SLEEPING IN

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Sleeping in . . . will not happen. Of course it won’t. Tomorrow is Christmas and even though I do not have to provide a holiday meal for anyone, I did make 5 panettones today, plus the stuffed baked potatoes with and without dairy, and the pumpkin custards with and without dairy and refined sugar. This evening we are invited to a Christmas party, taking along chocolate pots de creme, rugelach, and roasted broccoli. Later will open presents to one another and light the candles on the little German whirling forest.

In the morning we drive over a mountain range. Our older son and his family have colds and our younger son and his wife work in theater and The Nutcracker has not yet closed and been loaded out. They will all be exhausted but determined to feed us well, and they will smile past sleep. Perhaps we and the other grandparents will commiserate while all the youngsters doze sitting up.

Here is a short piece from 10 years ago when I was still running and more of us lived here. It was written with my students for the Idyllic Place assignment in 2008:

The Still Day

The day is overcast and I am not working.  The dog and I have had our run, my husband is at work.  A wood fire burns in the living room stove and I have set my watch to beep at me every hour or so, a reminder to add logs throughout the day.  Outside, wind blows and waves move forever onshore.  I am curled in a chair with a book, a good one with characters I like, adventure and the promise that the story will turn out well with my heroes better off than they were at the start.  Maybe they will fall in love, maybe they will save a life, maybe they will suffer and experience loss but at the end they will know they are stronger and wiser than at the start. 

The sofa is squishy under my body, but I need another cushion behind my back to get comfortable.  Yeti is upside down on her loveseat, one lip dropped away from her teeth and her eyes tight shut.  The cat sleeps on the little wing chair that used to be my mom’s favorite.  She’s been there since Gary left for work, and unless I disturb her, she’ll still be there when I put down my book and go downstairs to begin dinner.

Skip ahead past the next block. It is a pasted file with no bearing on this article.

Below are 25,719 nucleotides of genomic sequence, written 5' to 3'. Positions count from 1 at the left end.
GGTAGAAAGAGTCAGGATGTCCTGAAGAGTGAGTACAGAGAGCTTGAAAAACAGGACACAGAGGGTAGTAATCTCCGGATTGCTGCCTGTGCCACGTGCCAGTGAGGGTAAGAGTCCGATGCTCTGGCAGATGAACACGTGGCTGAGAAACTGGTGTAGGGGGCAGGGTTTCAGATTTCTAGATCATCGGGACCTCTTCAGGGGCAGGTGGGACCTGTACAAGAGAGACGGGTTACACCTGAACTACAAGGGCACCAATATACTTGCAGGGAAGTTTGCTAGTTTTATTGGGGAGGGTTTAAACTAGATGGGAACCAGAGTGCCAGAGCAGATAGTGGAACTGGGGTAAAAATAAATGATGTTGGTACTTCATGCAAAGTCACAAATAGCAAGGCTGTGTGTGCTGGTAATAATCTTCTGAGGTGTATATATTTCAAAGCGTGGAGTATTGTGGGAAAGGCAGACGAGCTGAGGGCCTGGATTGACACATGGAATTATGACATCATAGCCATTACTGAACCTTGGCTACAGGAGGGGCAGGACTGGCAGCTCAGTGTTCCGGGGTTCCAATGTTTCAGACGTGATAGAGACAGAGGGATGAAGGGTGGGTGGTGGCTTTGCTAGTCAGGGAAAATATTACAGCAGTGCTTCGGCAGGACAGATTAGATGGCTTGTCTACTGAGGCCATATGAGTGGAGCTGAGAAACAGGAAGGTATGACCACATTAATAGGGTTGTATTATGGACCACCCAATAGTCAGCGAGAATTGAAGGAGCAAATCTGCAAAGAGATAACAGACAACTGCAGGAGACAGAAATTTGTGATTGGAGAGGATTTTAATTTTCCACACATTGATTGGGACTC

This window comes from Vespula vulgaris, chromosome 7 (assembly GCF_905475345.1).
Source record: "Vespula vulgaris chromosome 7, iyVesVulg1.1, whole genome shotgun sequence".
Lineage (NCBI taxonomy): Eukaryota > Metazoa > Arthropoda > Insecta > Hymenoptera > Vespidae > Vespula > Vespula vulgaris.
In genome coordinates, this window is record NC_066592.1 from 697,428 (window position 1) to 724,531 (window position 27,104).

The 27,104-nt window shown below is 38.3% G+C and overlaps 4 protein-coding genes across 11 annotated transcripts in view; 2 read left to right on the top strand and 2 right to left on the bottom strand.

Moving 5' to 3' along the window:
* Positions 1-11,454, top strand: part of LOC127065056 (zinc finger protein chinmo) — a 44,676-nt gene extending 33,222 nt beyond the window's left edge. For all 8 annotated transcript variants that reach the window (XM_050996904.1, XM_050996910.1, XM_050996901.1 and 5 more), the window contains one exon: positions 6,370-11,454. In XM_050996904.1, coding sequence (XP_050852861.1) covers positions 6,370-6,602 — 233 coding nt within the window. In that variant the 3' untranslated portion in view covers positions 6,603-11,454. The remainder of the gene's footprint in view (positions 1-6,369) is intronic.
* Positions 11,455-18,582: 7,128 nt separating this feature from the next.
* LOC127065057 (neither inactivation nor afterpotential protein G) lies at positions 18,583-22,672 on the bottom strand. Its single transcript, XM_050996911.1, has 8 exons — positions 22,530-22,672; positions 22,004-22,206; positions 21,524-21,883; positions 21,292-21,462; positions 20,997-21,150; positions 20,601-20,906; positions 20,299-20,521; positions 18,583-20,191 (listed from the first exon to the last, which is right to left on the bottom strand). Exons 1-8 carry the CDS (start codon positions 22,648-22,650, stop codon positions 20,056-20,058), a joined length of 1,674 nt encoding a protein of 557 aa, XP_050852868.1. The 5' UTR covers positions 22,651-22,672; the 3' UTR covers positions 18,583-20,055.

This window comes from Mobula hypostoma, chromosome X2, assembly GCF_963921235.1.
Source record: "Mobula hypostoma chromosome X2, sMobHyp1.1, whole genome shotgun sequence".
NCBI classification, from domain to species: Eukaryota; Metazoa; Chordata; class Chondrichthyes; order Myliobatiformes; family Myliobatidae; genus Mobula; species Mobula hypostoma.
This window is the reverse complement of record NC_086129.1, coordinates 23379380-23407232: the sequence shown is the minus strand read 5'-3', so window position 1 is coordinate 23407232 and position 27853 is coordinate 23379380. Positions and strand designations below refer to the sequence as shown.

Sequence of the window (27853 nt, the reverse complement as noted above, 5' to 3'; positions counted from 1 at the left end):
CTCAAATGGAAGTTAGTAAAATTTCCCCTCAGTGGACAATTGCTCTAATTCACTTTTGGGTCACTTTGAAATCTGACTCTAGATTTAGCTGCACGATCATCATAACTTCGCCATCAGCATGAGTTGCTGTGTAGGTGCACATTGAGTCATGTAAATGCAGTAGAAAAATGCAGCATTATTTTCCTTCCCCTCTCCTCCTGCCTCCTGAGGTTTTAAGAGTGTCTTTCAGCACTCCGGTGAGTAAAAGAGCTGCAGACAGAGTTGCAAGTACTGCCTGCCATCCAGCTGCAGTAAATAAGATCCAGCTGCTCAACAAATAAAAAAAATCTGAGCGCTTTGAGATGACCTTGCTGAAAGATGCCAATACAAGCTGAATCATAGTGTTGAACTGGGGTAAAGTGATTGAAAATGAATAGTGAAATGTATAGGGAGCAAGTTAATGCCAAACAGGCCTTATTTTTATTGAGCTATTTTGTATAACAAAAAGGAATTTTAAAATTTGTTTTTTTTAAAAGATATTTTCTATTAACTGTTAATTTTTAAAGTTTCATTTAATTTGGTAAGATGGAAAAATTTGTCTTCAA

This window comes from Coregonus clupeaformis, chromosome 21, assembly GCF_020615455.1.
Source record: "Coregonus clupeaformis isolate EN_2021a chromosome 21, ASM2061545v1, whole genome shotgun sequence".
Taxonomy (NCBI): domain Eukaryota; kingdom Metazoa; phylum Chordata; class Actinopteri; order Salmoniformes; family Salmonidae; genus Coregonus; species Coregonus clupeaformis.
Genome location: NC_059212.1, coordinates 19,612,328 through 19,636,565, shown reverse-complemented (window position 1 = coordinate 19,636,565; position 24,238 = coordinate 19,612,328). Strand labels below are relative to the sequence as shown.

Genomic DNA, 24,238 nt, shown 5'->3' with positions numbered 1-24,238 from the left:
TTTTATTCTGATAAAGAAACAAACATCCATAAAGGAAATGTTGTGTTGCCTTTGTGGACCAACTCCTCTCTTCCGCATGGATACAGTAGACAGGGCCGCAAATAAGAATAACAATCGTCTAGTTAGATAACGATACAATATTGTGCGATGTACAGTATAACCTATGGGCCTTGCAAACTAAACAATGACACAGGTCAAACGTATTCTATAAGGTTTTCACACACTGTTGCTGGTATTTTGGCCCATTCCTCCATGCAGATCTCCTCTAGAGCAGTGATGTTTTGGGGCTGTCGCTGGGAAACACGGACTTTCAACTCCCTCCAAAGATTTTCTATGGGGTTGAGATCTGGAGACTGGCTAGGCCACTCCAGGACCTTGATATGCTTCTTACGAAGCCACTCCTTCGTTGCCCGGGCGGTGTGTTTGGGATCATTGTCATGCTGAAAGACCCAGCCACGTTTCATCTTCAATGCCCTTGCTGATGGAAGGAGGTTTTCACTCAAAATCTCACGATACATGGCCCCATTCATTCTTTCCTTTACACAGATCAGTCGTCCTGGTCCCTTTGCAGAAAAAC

I wear my pajamas of red and pink pencil-striped cotton jersey and my orange cashmere robe that I bought on eBay.  I have a jug of water by the sink, but I am cozy, my feet tucked under and finally warm, my head resting on the corduroy cushion, the book pressed open against my knees.  I feel heat at my core and know a hot flash is coming, but I’m alone in the house so I stand and shed my cozy robe, sweat begins breaking on my skin and I strip off the socks on my feet and the top of my pajamas.  I head for the bathroom and pour water into the jug, gulp it down, replace the lid, and rest my palms on the edge of the counter.  I breath in and out and check my watch to see if the fire needs tending, my pores close and the sweat begins to dry.  I replace my clothing and head down the stairs to put wood on the fire.  I’ve left the curtain open at the base of the stairs and I feel cool air drifting along my bare feet as I turn down from the landing.  But now I close the curtain so the downstairs will have a chance to heat up. 

The air over the stove shimmers from the heat rising off it, and I can hear soft sounds from inside the steel that reassure me even before I touch the handle: my fire is still burning.  The handle squawks when I turn it and the door squeals as it opens. 

Gary is retired now. Me too, mostly, and I gave up running more than five years ago. The dog and cats have gone over the rainbow bridge. But this morning we got to pet two dogs on the beach. Life still goes on.

Below: another Swanson-Vance creation, a winged cat from 1979, the same year we moved home to OregonIMG_3728

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